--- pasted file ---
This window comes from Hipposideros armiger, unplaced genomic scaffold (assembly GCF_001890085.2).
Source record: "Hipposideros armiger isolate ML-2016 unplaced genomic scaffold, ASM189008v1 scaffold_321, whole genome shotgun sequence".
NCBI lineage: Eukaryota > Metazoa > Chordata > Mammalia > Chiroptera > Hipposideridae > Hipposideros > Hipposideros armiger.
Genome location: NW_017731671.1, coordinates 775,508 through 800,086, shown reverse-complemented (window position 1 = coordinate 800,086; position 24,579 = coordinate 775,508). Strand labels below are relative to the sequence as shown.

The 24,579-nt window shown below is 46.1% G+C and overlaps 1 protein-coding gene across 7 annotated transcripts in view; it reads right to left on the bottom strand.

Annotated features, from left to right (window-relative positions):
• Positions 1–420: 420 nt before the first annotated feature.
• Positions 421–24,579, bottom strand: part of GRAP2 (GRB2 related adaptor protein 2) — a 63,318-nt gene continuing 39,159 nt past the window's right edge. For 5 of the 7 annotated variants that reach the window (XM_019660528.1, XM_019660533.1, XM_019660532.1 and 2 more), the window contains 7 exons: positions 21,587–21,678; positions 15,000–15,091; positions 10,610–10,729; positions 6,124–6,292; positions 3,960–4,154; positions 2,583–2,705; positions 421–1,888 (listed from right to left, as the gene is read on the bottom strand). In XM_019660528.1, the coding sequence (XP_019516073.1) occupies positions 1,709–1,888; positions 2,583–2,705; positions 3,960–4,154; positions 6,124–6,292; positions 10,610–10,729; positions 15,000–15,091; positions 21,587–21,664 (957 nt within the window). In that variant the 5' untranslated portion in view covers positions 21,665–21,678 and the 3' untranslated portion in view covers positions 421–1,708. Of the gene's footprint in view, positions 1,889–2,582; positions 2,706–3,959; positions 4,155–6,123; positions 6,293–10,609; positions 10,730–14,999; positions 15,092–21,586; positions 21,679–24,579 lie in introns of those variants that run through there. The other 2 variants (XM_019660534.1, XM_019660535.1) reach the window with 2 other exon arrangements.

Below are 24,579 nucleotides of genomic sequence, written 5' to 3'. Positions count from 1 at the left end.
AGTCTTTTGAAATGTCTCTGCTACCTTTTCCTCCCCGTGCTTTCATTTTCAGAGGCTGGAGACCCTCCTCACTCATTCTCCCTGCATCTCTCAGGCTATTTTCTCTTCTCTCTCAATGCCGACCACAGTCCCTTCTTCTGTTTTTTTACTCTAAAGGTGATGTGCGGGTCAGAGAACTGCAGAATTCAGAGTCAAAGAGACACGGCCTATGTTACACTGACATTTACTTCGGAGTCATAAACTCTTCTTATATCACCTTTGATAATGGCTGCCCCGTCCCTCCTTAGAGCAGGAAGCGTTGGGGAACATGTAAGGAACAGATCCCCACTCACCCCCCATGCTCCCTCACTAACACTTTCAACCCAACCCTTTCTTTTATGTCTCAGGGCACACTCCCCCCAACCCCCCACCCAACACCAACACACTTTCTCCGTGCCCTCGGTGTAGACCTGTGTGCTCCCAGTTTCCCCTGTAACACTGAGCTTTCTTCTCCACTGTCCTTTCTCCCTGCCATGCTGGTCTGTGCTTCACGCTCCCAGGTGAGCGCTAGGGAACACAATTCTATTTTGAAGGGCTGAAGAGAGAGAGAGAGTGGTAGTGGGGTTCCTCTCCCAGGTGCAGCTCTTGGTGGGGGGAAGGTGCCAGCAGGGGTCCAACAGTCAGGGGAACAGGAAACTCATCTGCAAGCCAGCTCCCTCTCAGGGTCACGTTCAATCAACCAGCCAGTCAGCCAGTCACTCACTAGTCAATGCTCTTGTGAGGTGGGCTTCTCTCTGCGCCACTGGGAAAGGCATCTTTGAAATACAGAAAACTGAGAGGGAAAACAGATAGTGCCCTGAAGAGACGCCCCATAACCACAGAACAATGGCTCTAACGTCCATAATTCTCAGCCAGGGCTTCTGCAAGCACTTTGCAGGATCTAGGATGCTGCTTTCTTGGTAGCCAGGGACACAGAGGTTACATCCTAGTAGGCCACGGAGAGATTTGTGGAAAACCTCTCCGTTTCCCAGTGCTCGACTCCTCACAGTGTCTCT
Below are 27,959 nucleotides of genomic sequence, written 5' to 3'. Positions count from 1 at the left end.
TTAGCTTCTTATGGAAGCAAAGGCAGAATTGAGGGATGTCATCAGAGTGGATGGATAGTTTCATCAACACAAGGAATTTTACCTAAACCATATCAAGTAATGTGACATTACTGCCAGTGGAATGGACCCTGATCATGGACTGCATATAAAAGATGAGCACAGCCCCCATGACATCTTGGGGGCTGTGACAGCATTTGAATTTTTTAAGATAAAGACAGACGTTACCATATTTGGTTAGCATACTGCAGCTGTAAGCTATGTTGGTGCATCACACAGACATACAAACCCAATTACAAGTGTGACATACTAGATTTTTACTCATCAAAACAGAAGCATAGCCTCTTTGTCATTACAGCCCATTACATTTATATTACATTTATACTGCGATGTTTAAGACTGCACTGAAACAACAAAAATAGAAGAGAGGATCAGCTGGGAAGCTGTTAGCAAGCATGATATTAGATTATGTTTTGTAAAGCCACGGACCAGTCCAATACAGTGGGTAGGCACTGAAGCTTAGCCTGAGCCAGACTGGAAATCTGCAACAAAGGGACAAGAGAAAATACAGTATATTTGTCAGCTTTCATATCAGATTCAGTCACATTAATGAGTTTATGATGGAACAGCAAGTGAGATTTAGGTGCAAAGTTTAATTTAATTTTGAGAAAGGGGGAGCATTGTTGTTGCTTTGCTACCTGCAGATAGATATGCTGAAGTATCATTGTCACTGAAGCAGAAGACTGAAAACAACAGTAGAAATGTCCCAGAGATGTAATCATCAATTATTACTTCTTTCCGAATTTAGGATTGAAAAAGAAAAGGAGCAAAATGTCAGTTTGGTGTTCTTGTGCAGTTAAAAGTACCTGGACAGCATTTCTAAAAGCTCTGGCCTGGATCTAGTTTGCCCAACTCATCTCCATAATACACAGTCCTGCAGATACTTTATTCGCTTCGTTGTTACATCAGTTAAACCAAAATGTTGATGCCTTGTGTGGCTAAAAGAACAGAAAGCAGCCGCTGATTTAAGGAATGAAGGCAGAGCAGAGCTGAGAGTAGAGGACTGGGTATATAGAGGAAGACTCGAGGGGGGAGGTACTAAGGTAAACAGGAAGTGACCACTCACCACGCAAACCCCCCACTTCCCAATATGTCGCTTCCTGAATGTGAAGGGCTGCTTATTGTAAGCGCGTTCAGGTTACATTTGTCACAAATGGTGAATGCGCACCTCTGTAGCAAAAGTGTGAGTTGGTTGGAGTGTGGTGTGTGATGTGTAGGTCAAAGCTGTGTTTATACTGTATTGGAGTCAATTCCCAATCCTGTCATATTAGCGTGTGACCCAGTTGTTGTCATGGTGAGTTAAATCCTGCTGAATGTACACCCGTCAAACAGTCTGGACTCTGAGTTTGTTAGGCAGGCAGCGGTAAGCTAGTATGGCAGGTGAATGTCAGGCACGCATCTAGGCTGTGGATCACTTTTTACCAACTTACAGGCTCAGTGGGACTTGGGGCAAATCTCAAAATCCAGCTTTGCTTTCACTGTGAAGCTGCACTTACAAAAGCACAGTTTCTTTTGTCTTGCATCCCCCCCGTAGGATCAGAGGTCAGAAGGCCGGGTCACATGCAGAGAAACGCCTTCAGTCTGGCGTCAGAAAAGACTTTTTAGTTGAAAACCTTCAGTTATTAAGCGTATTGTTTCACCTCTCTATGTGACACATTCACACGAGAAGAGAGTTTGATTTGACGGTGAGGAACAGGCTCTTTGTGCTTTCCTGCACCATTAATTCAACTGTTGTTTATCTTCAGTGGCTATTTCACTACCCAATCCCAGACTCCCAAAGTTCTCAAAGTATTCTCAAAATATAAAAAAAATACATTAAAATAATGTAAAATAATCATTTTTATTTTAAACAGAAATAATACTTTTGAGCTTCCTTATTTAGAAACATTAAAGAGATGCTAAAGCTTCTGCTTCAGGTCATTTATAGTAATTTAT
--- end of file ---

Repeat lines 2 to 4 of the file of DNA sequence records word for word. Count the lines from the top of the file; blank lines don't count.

Source record: "Hipposideros armiger isolate ML-2016 unplaced genomic scaffold, ASM189008v1 scaffold_321, whole genome shotgun sequence".
NCBI lineage: Eukaryota > Metazoa > Chordata > Mammalia > Chiroptera > Hipposideridae > Hipposideros > Hipposideros armiger.
Genome location: NW_017731671.1, coordinates 775,508 through 800,086, shown reverse-complemented (window position 1 = coordinate 800,086; position 24,579 = coordinate 775,508). Strand labels below are relative to the sequence as shown.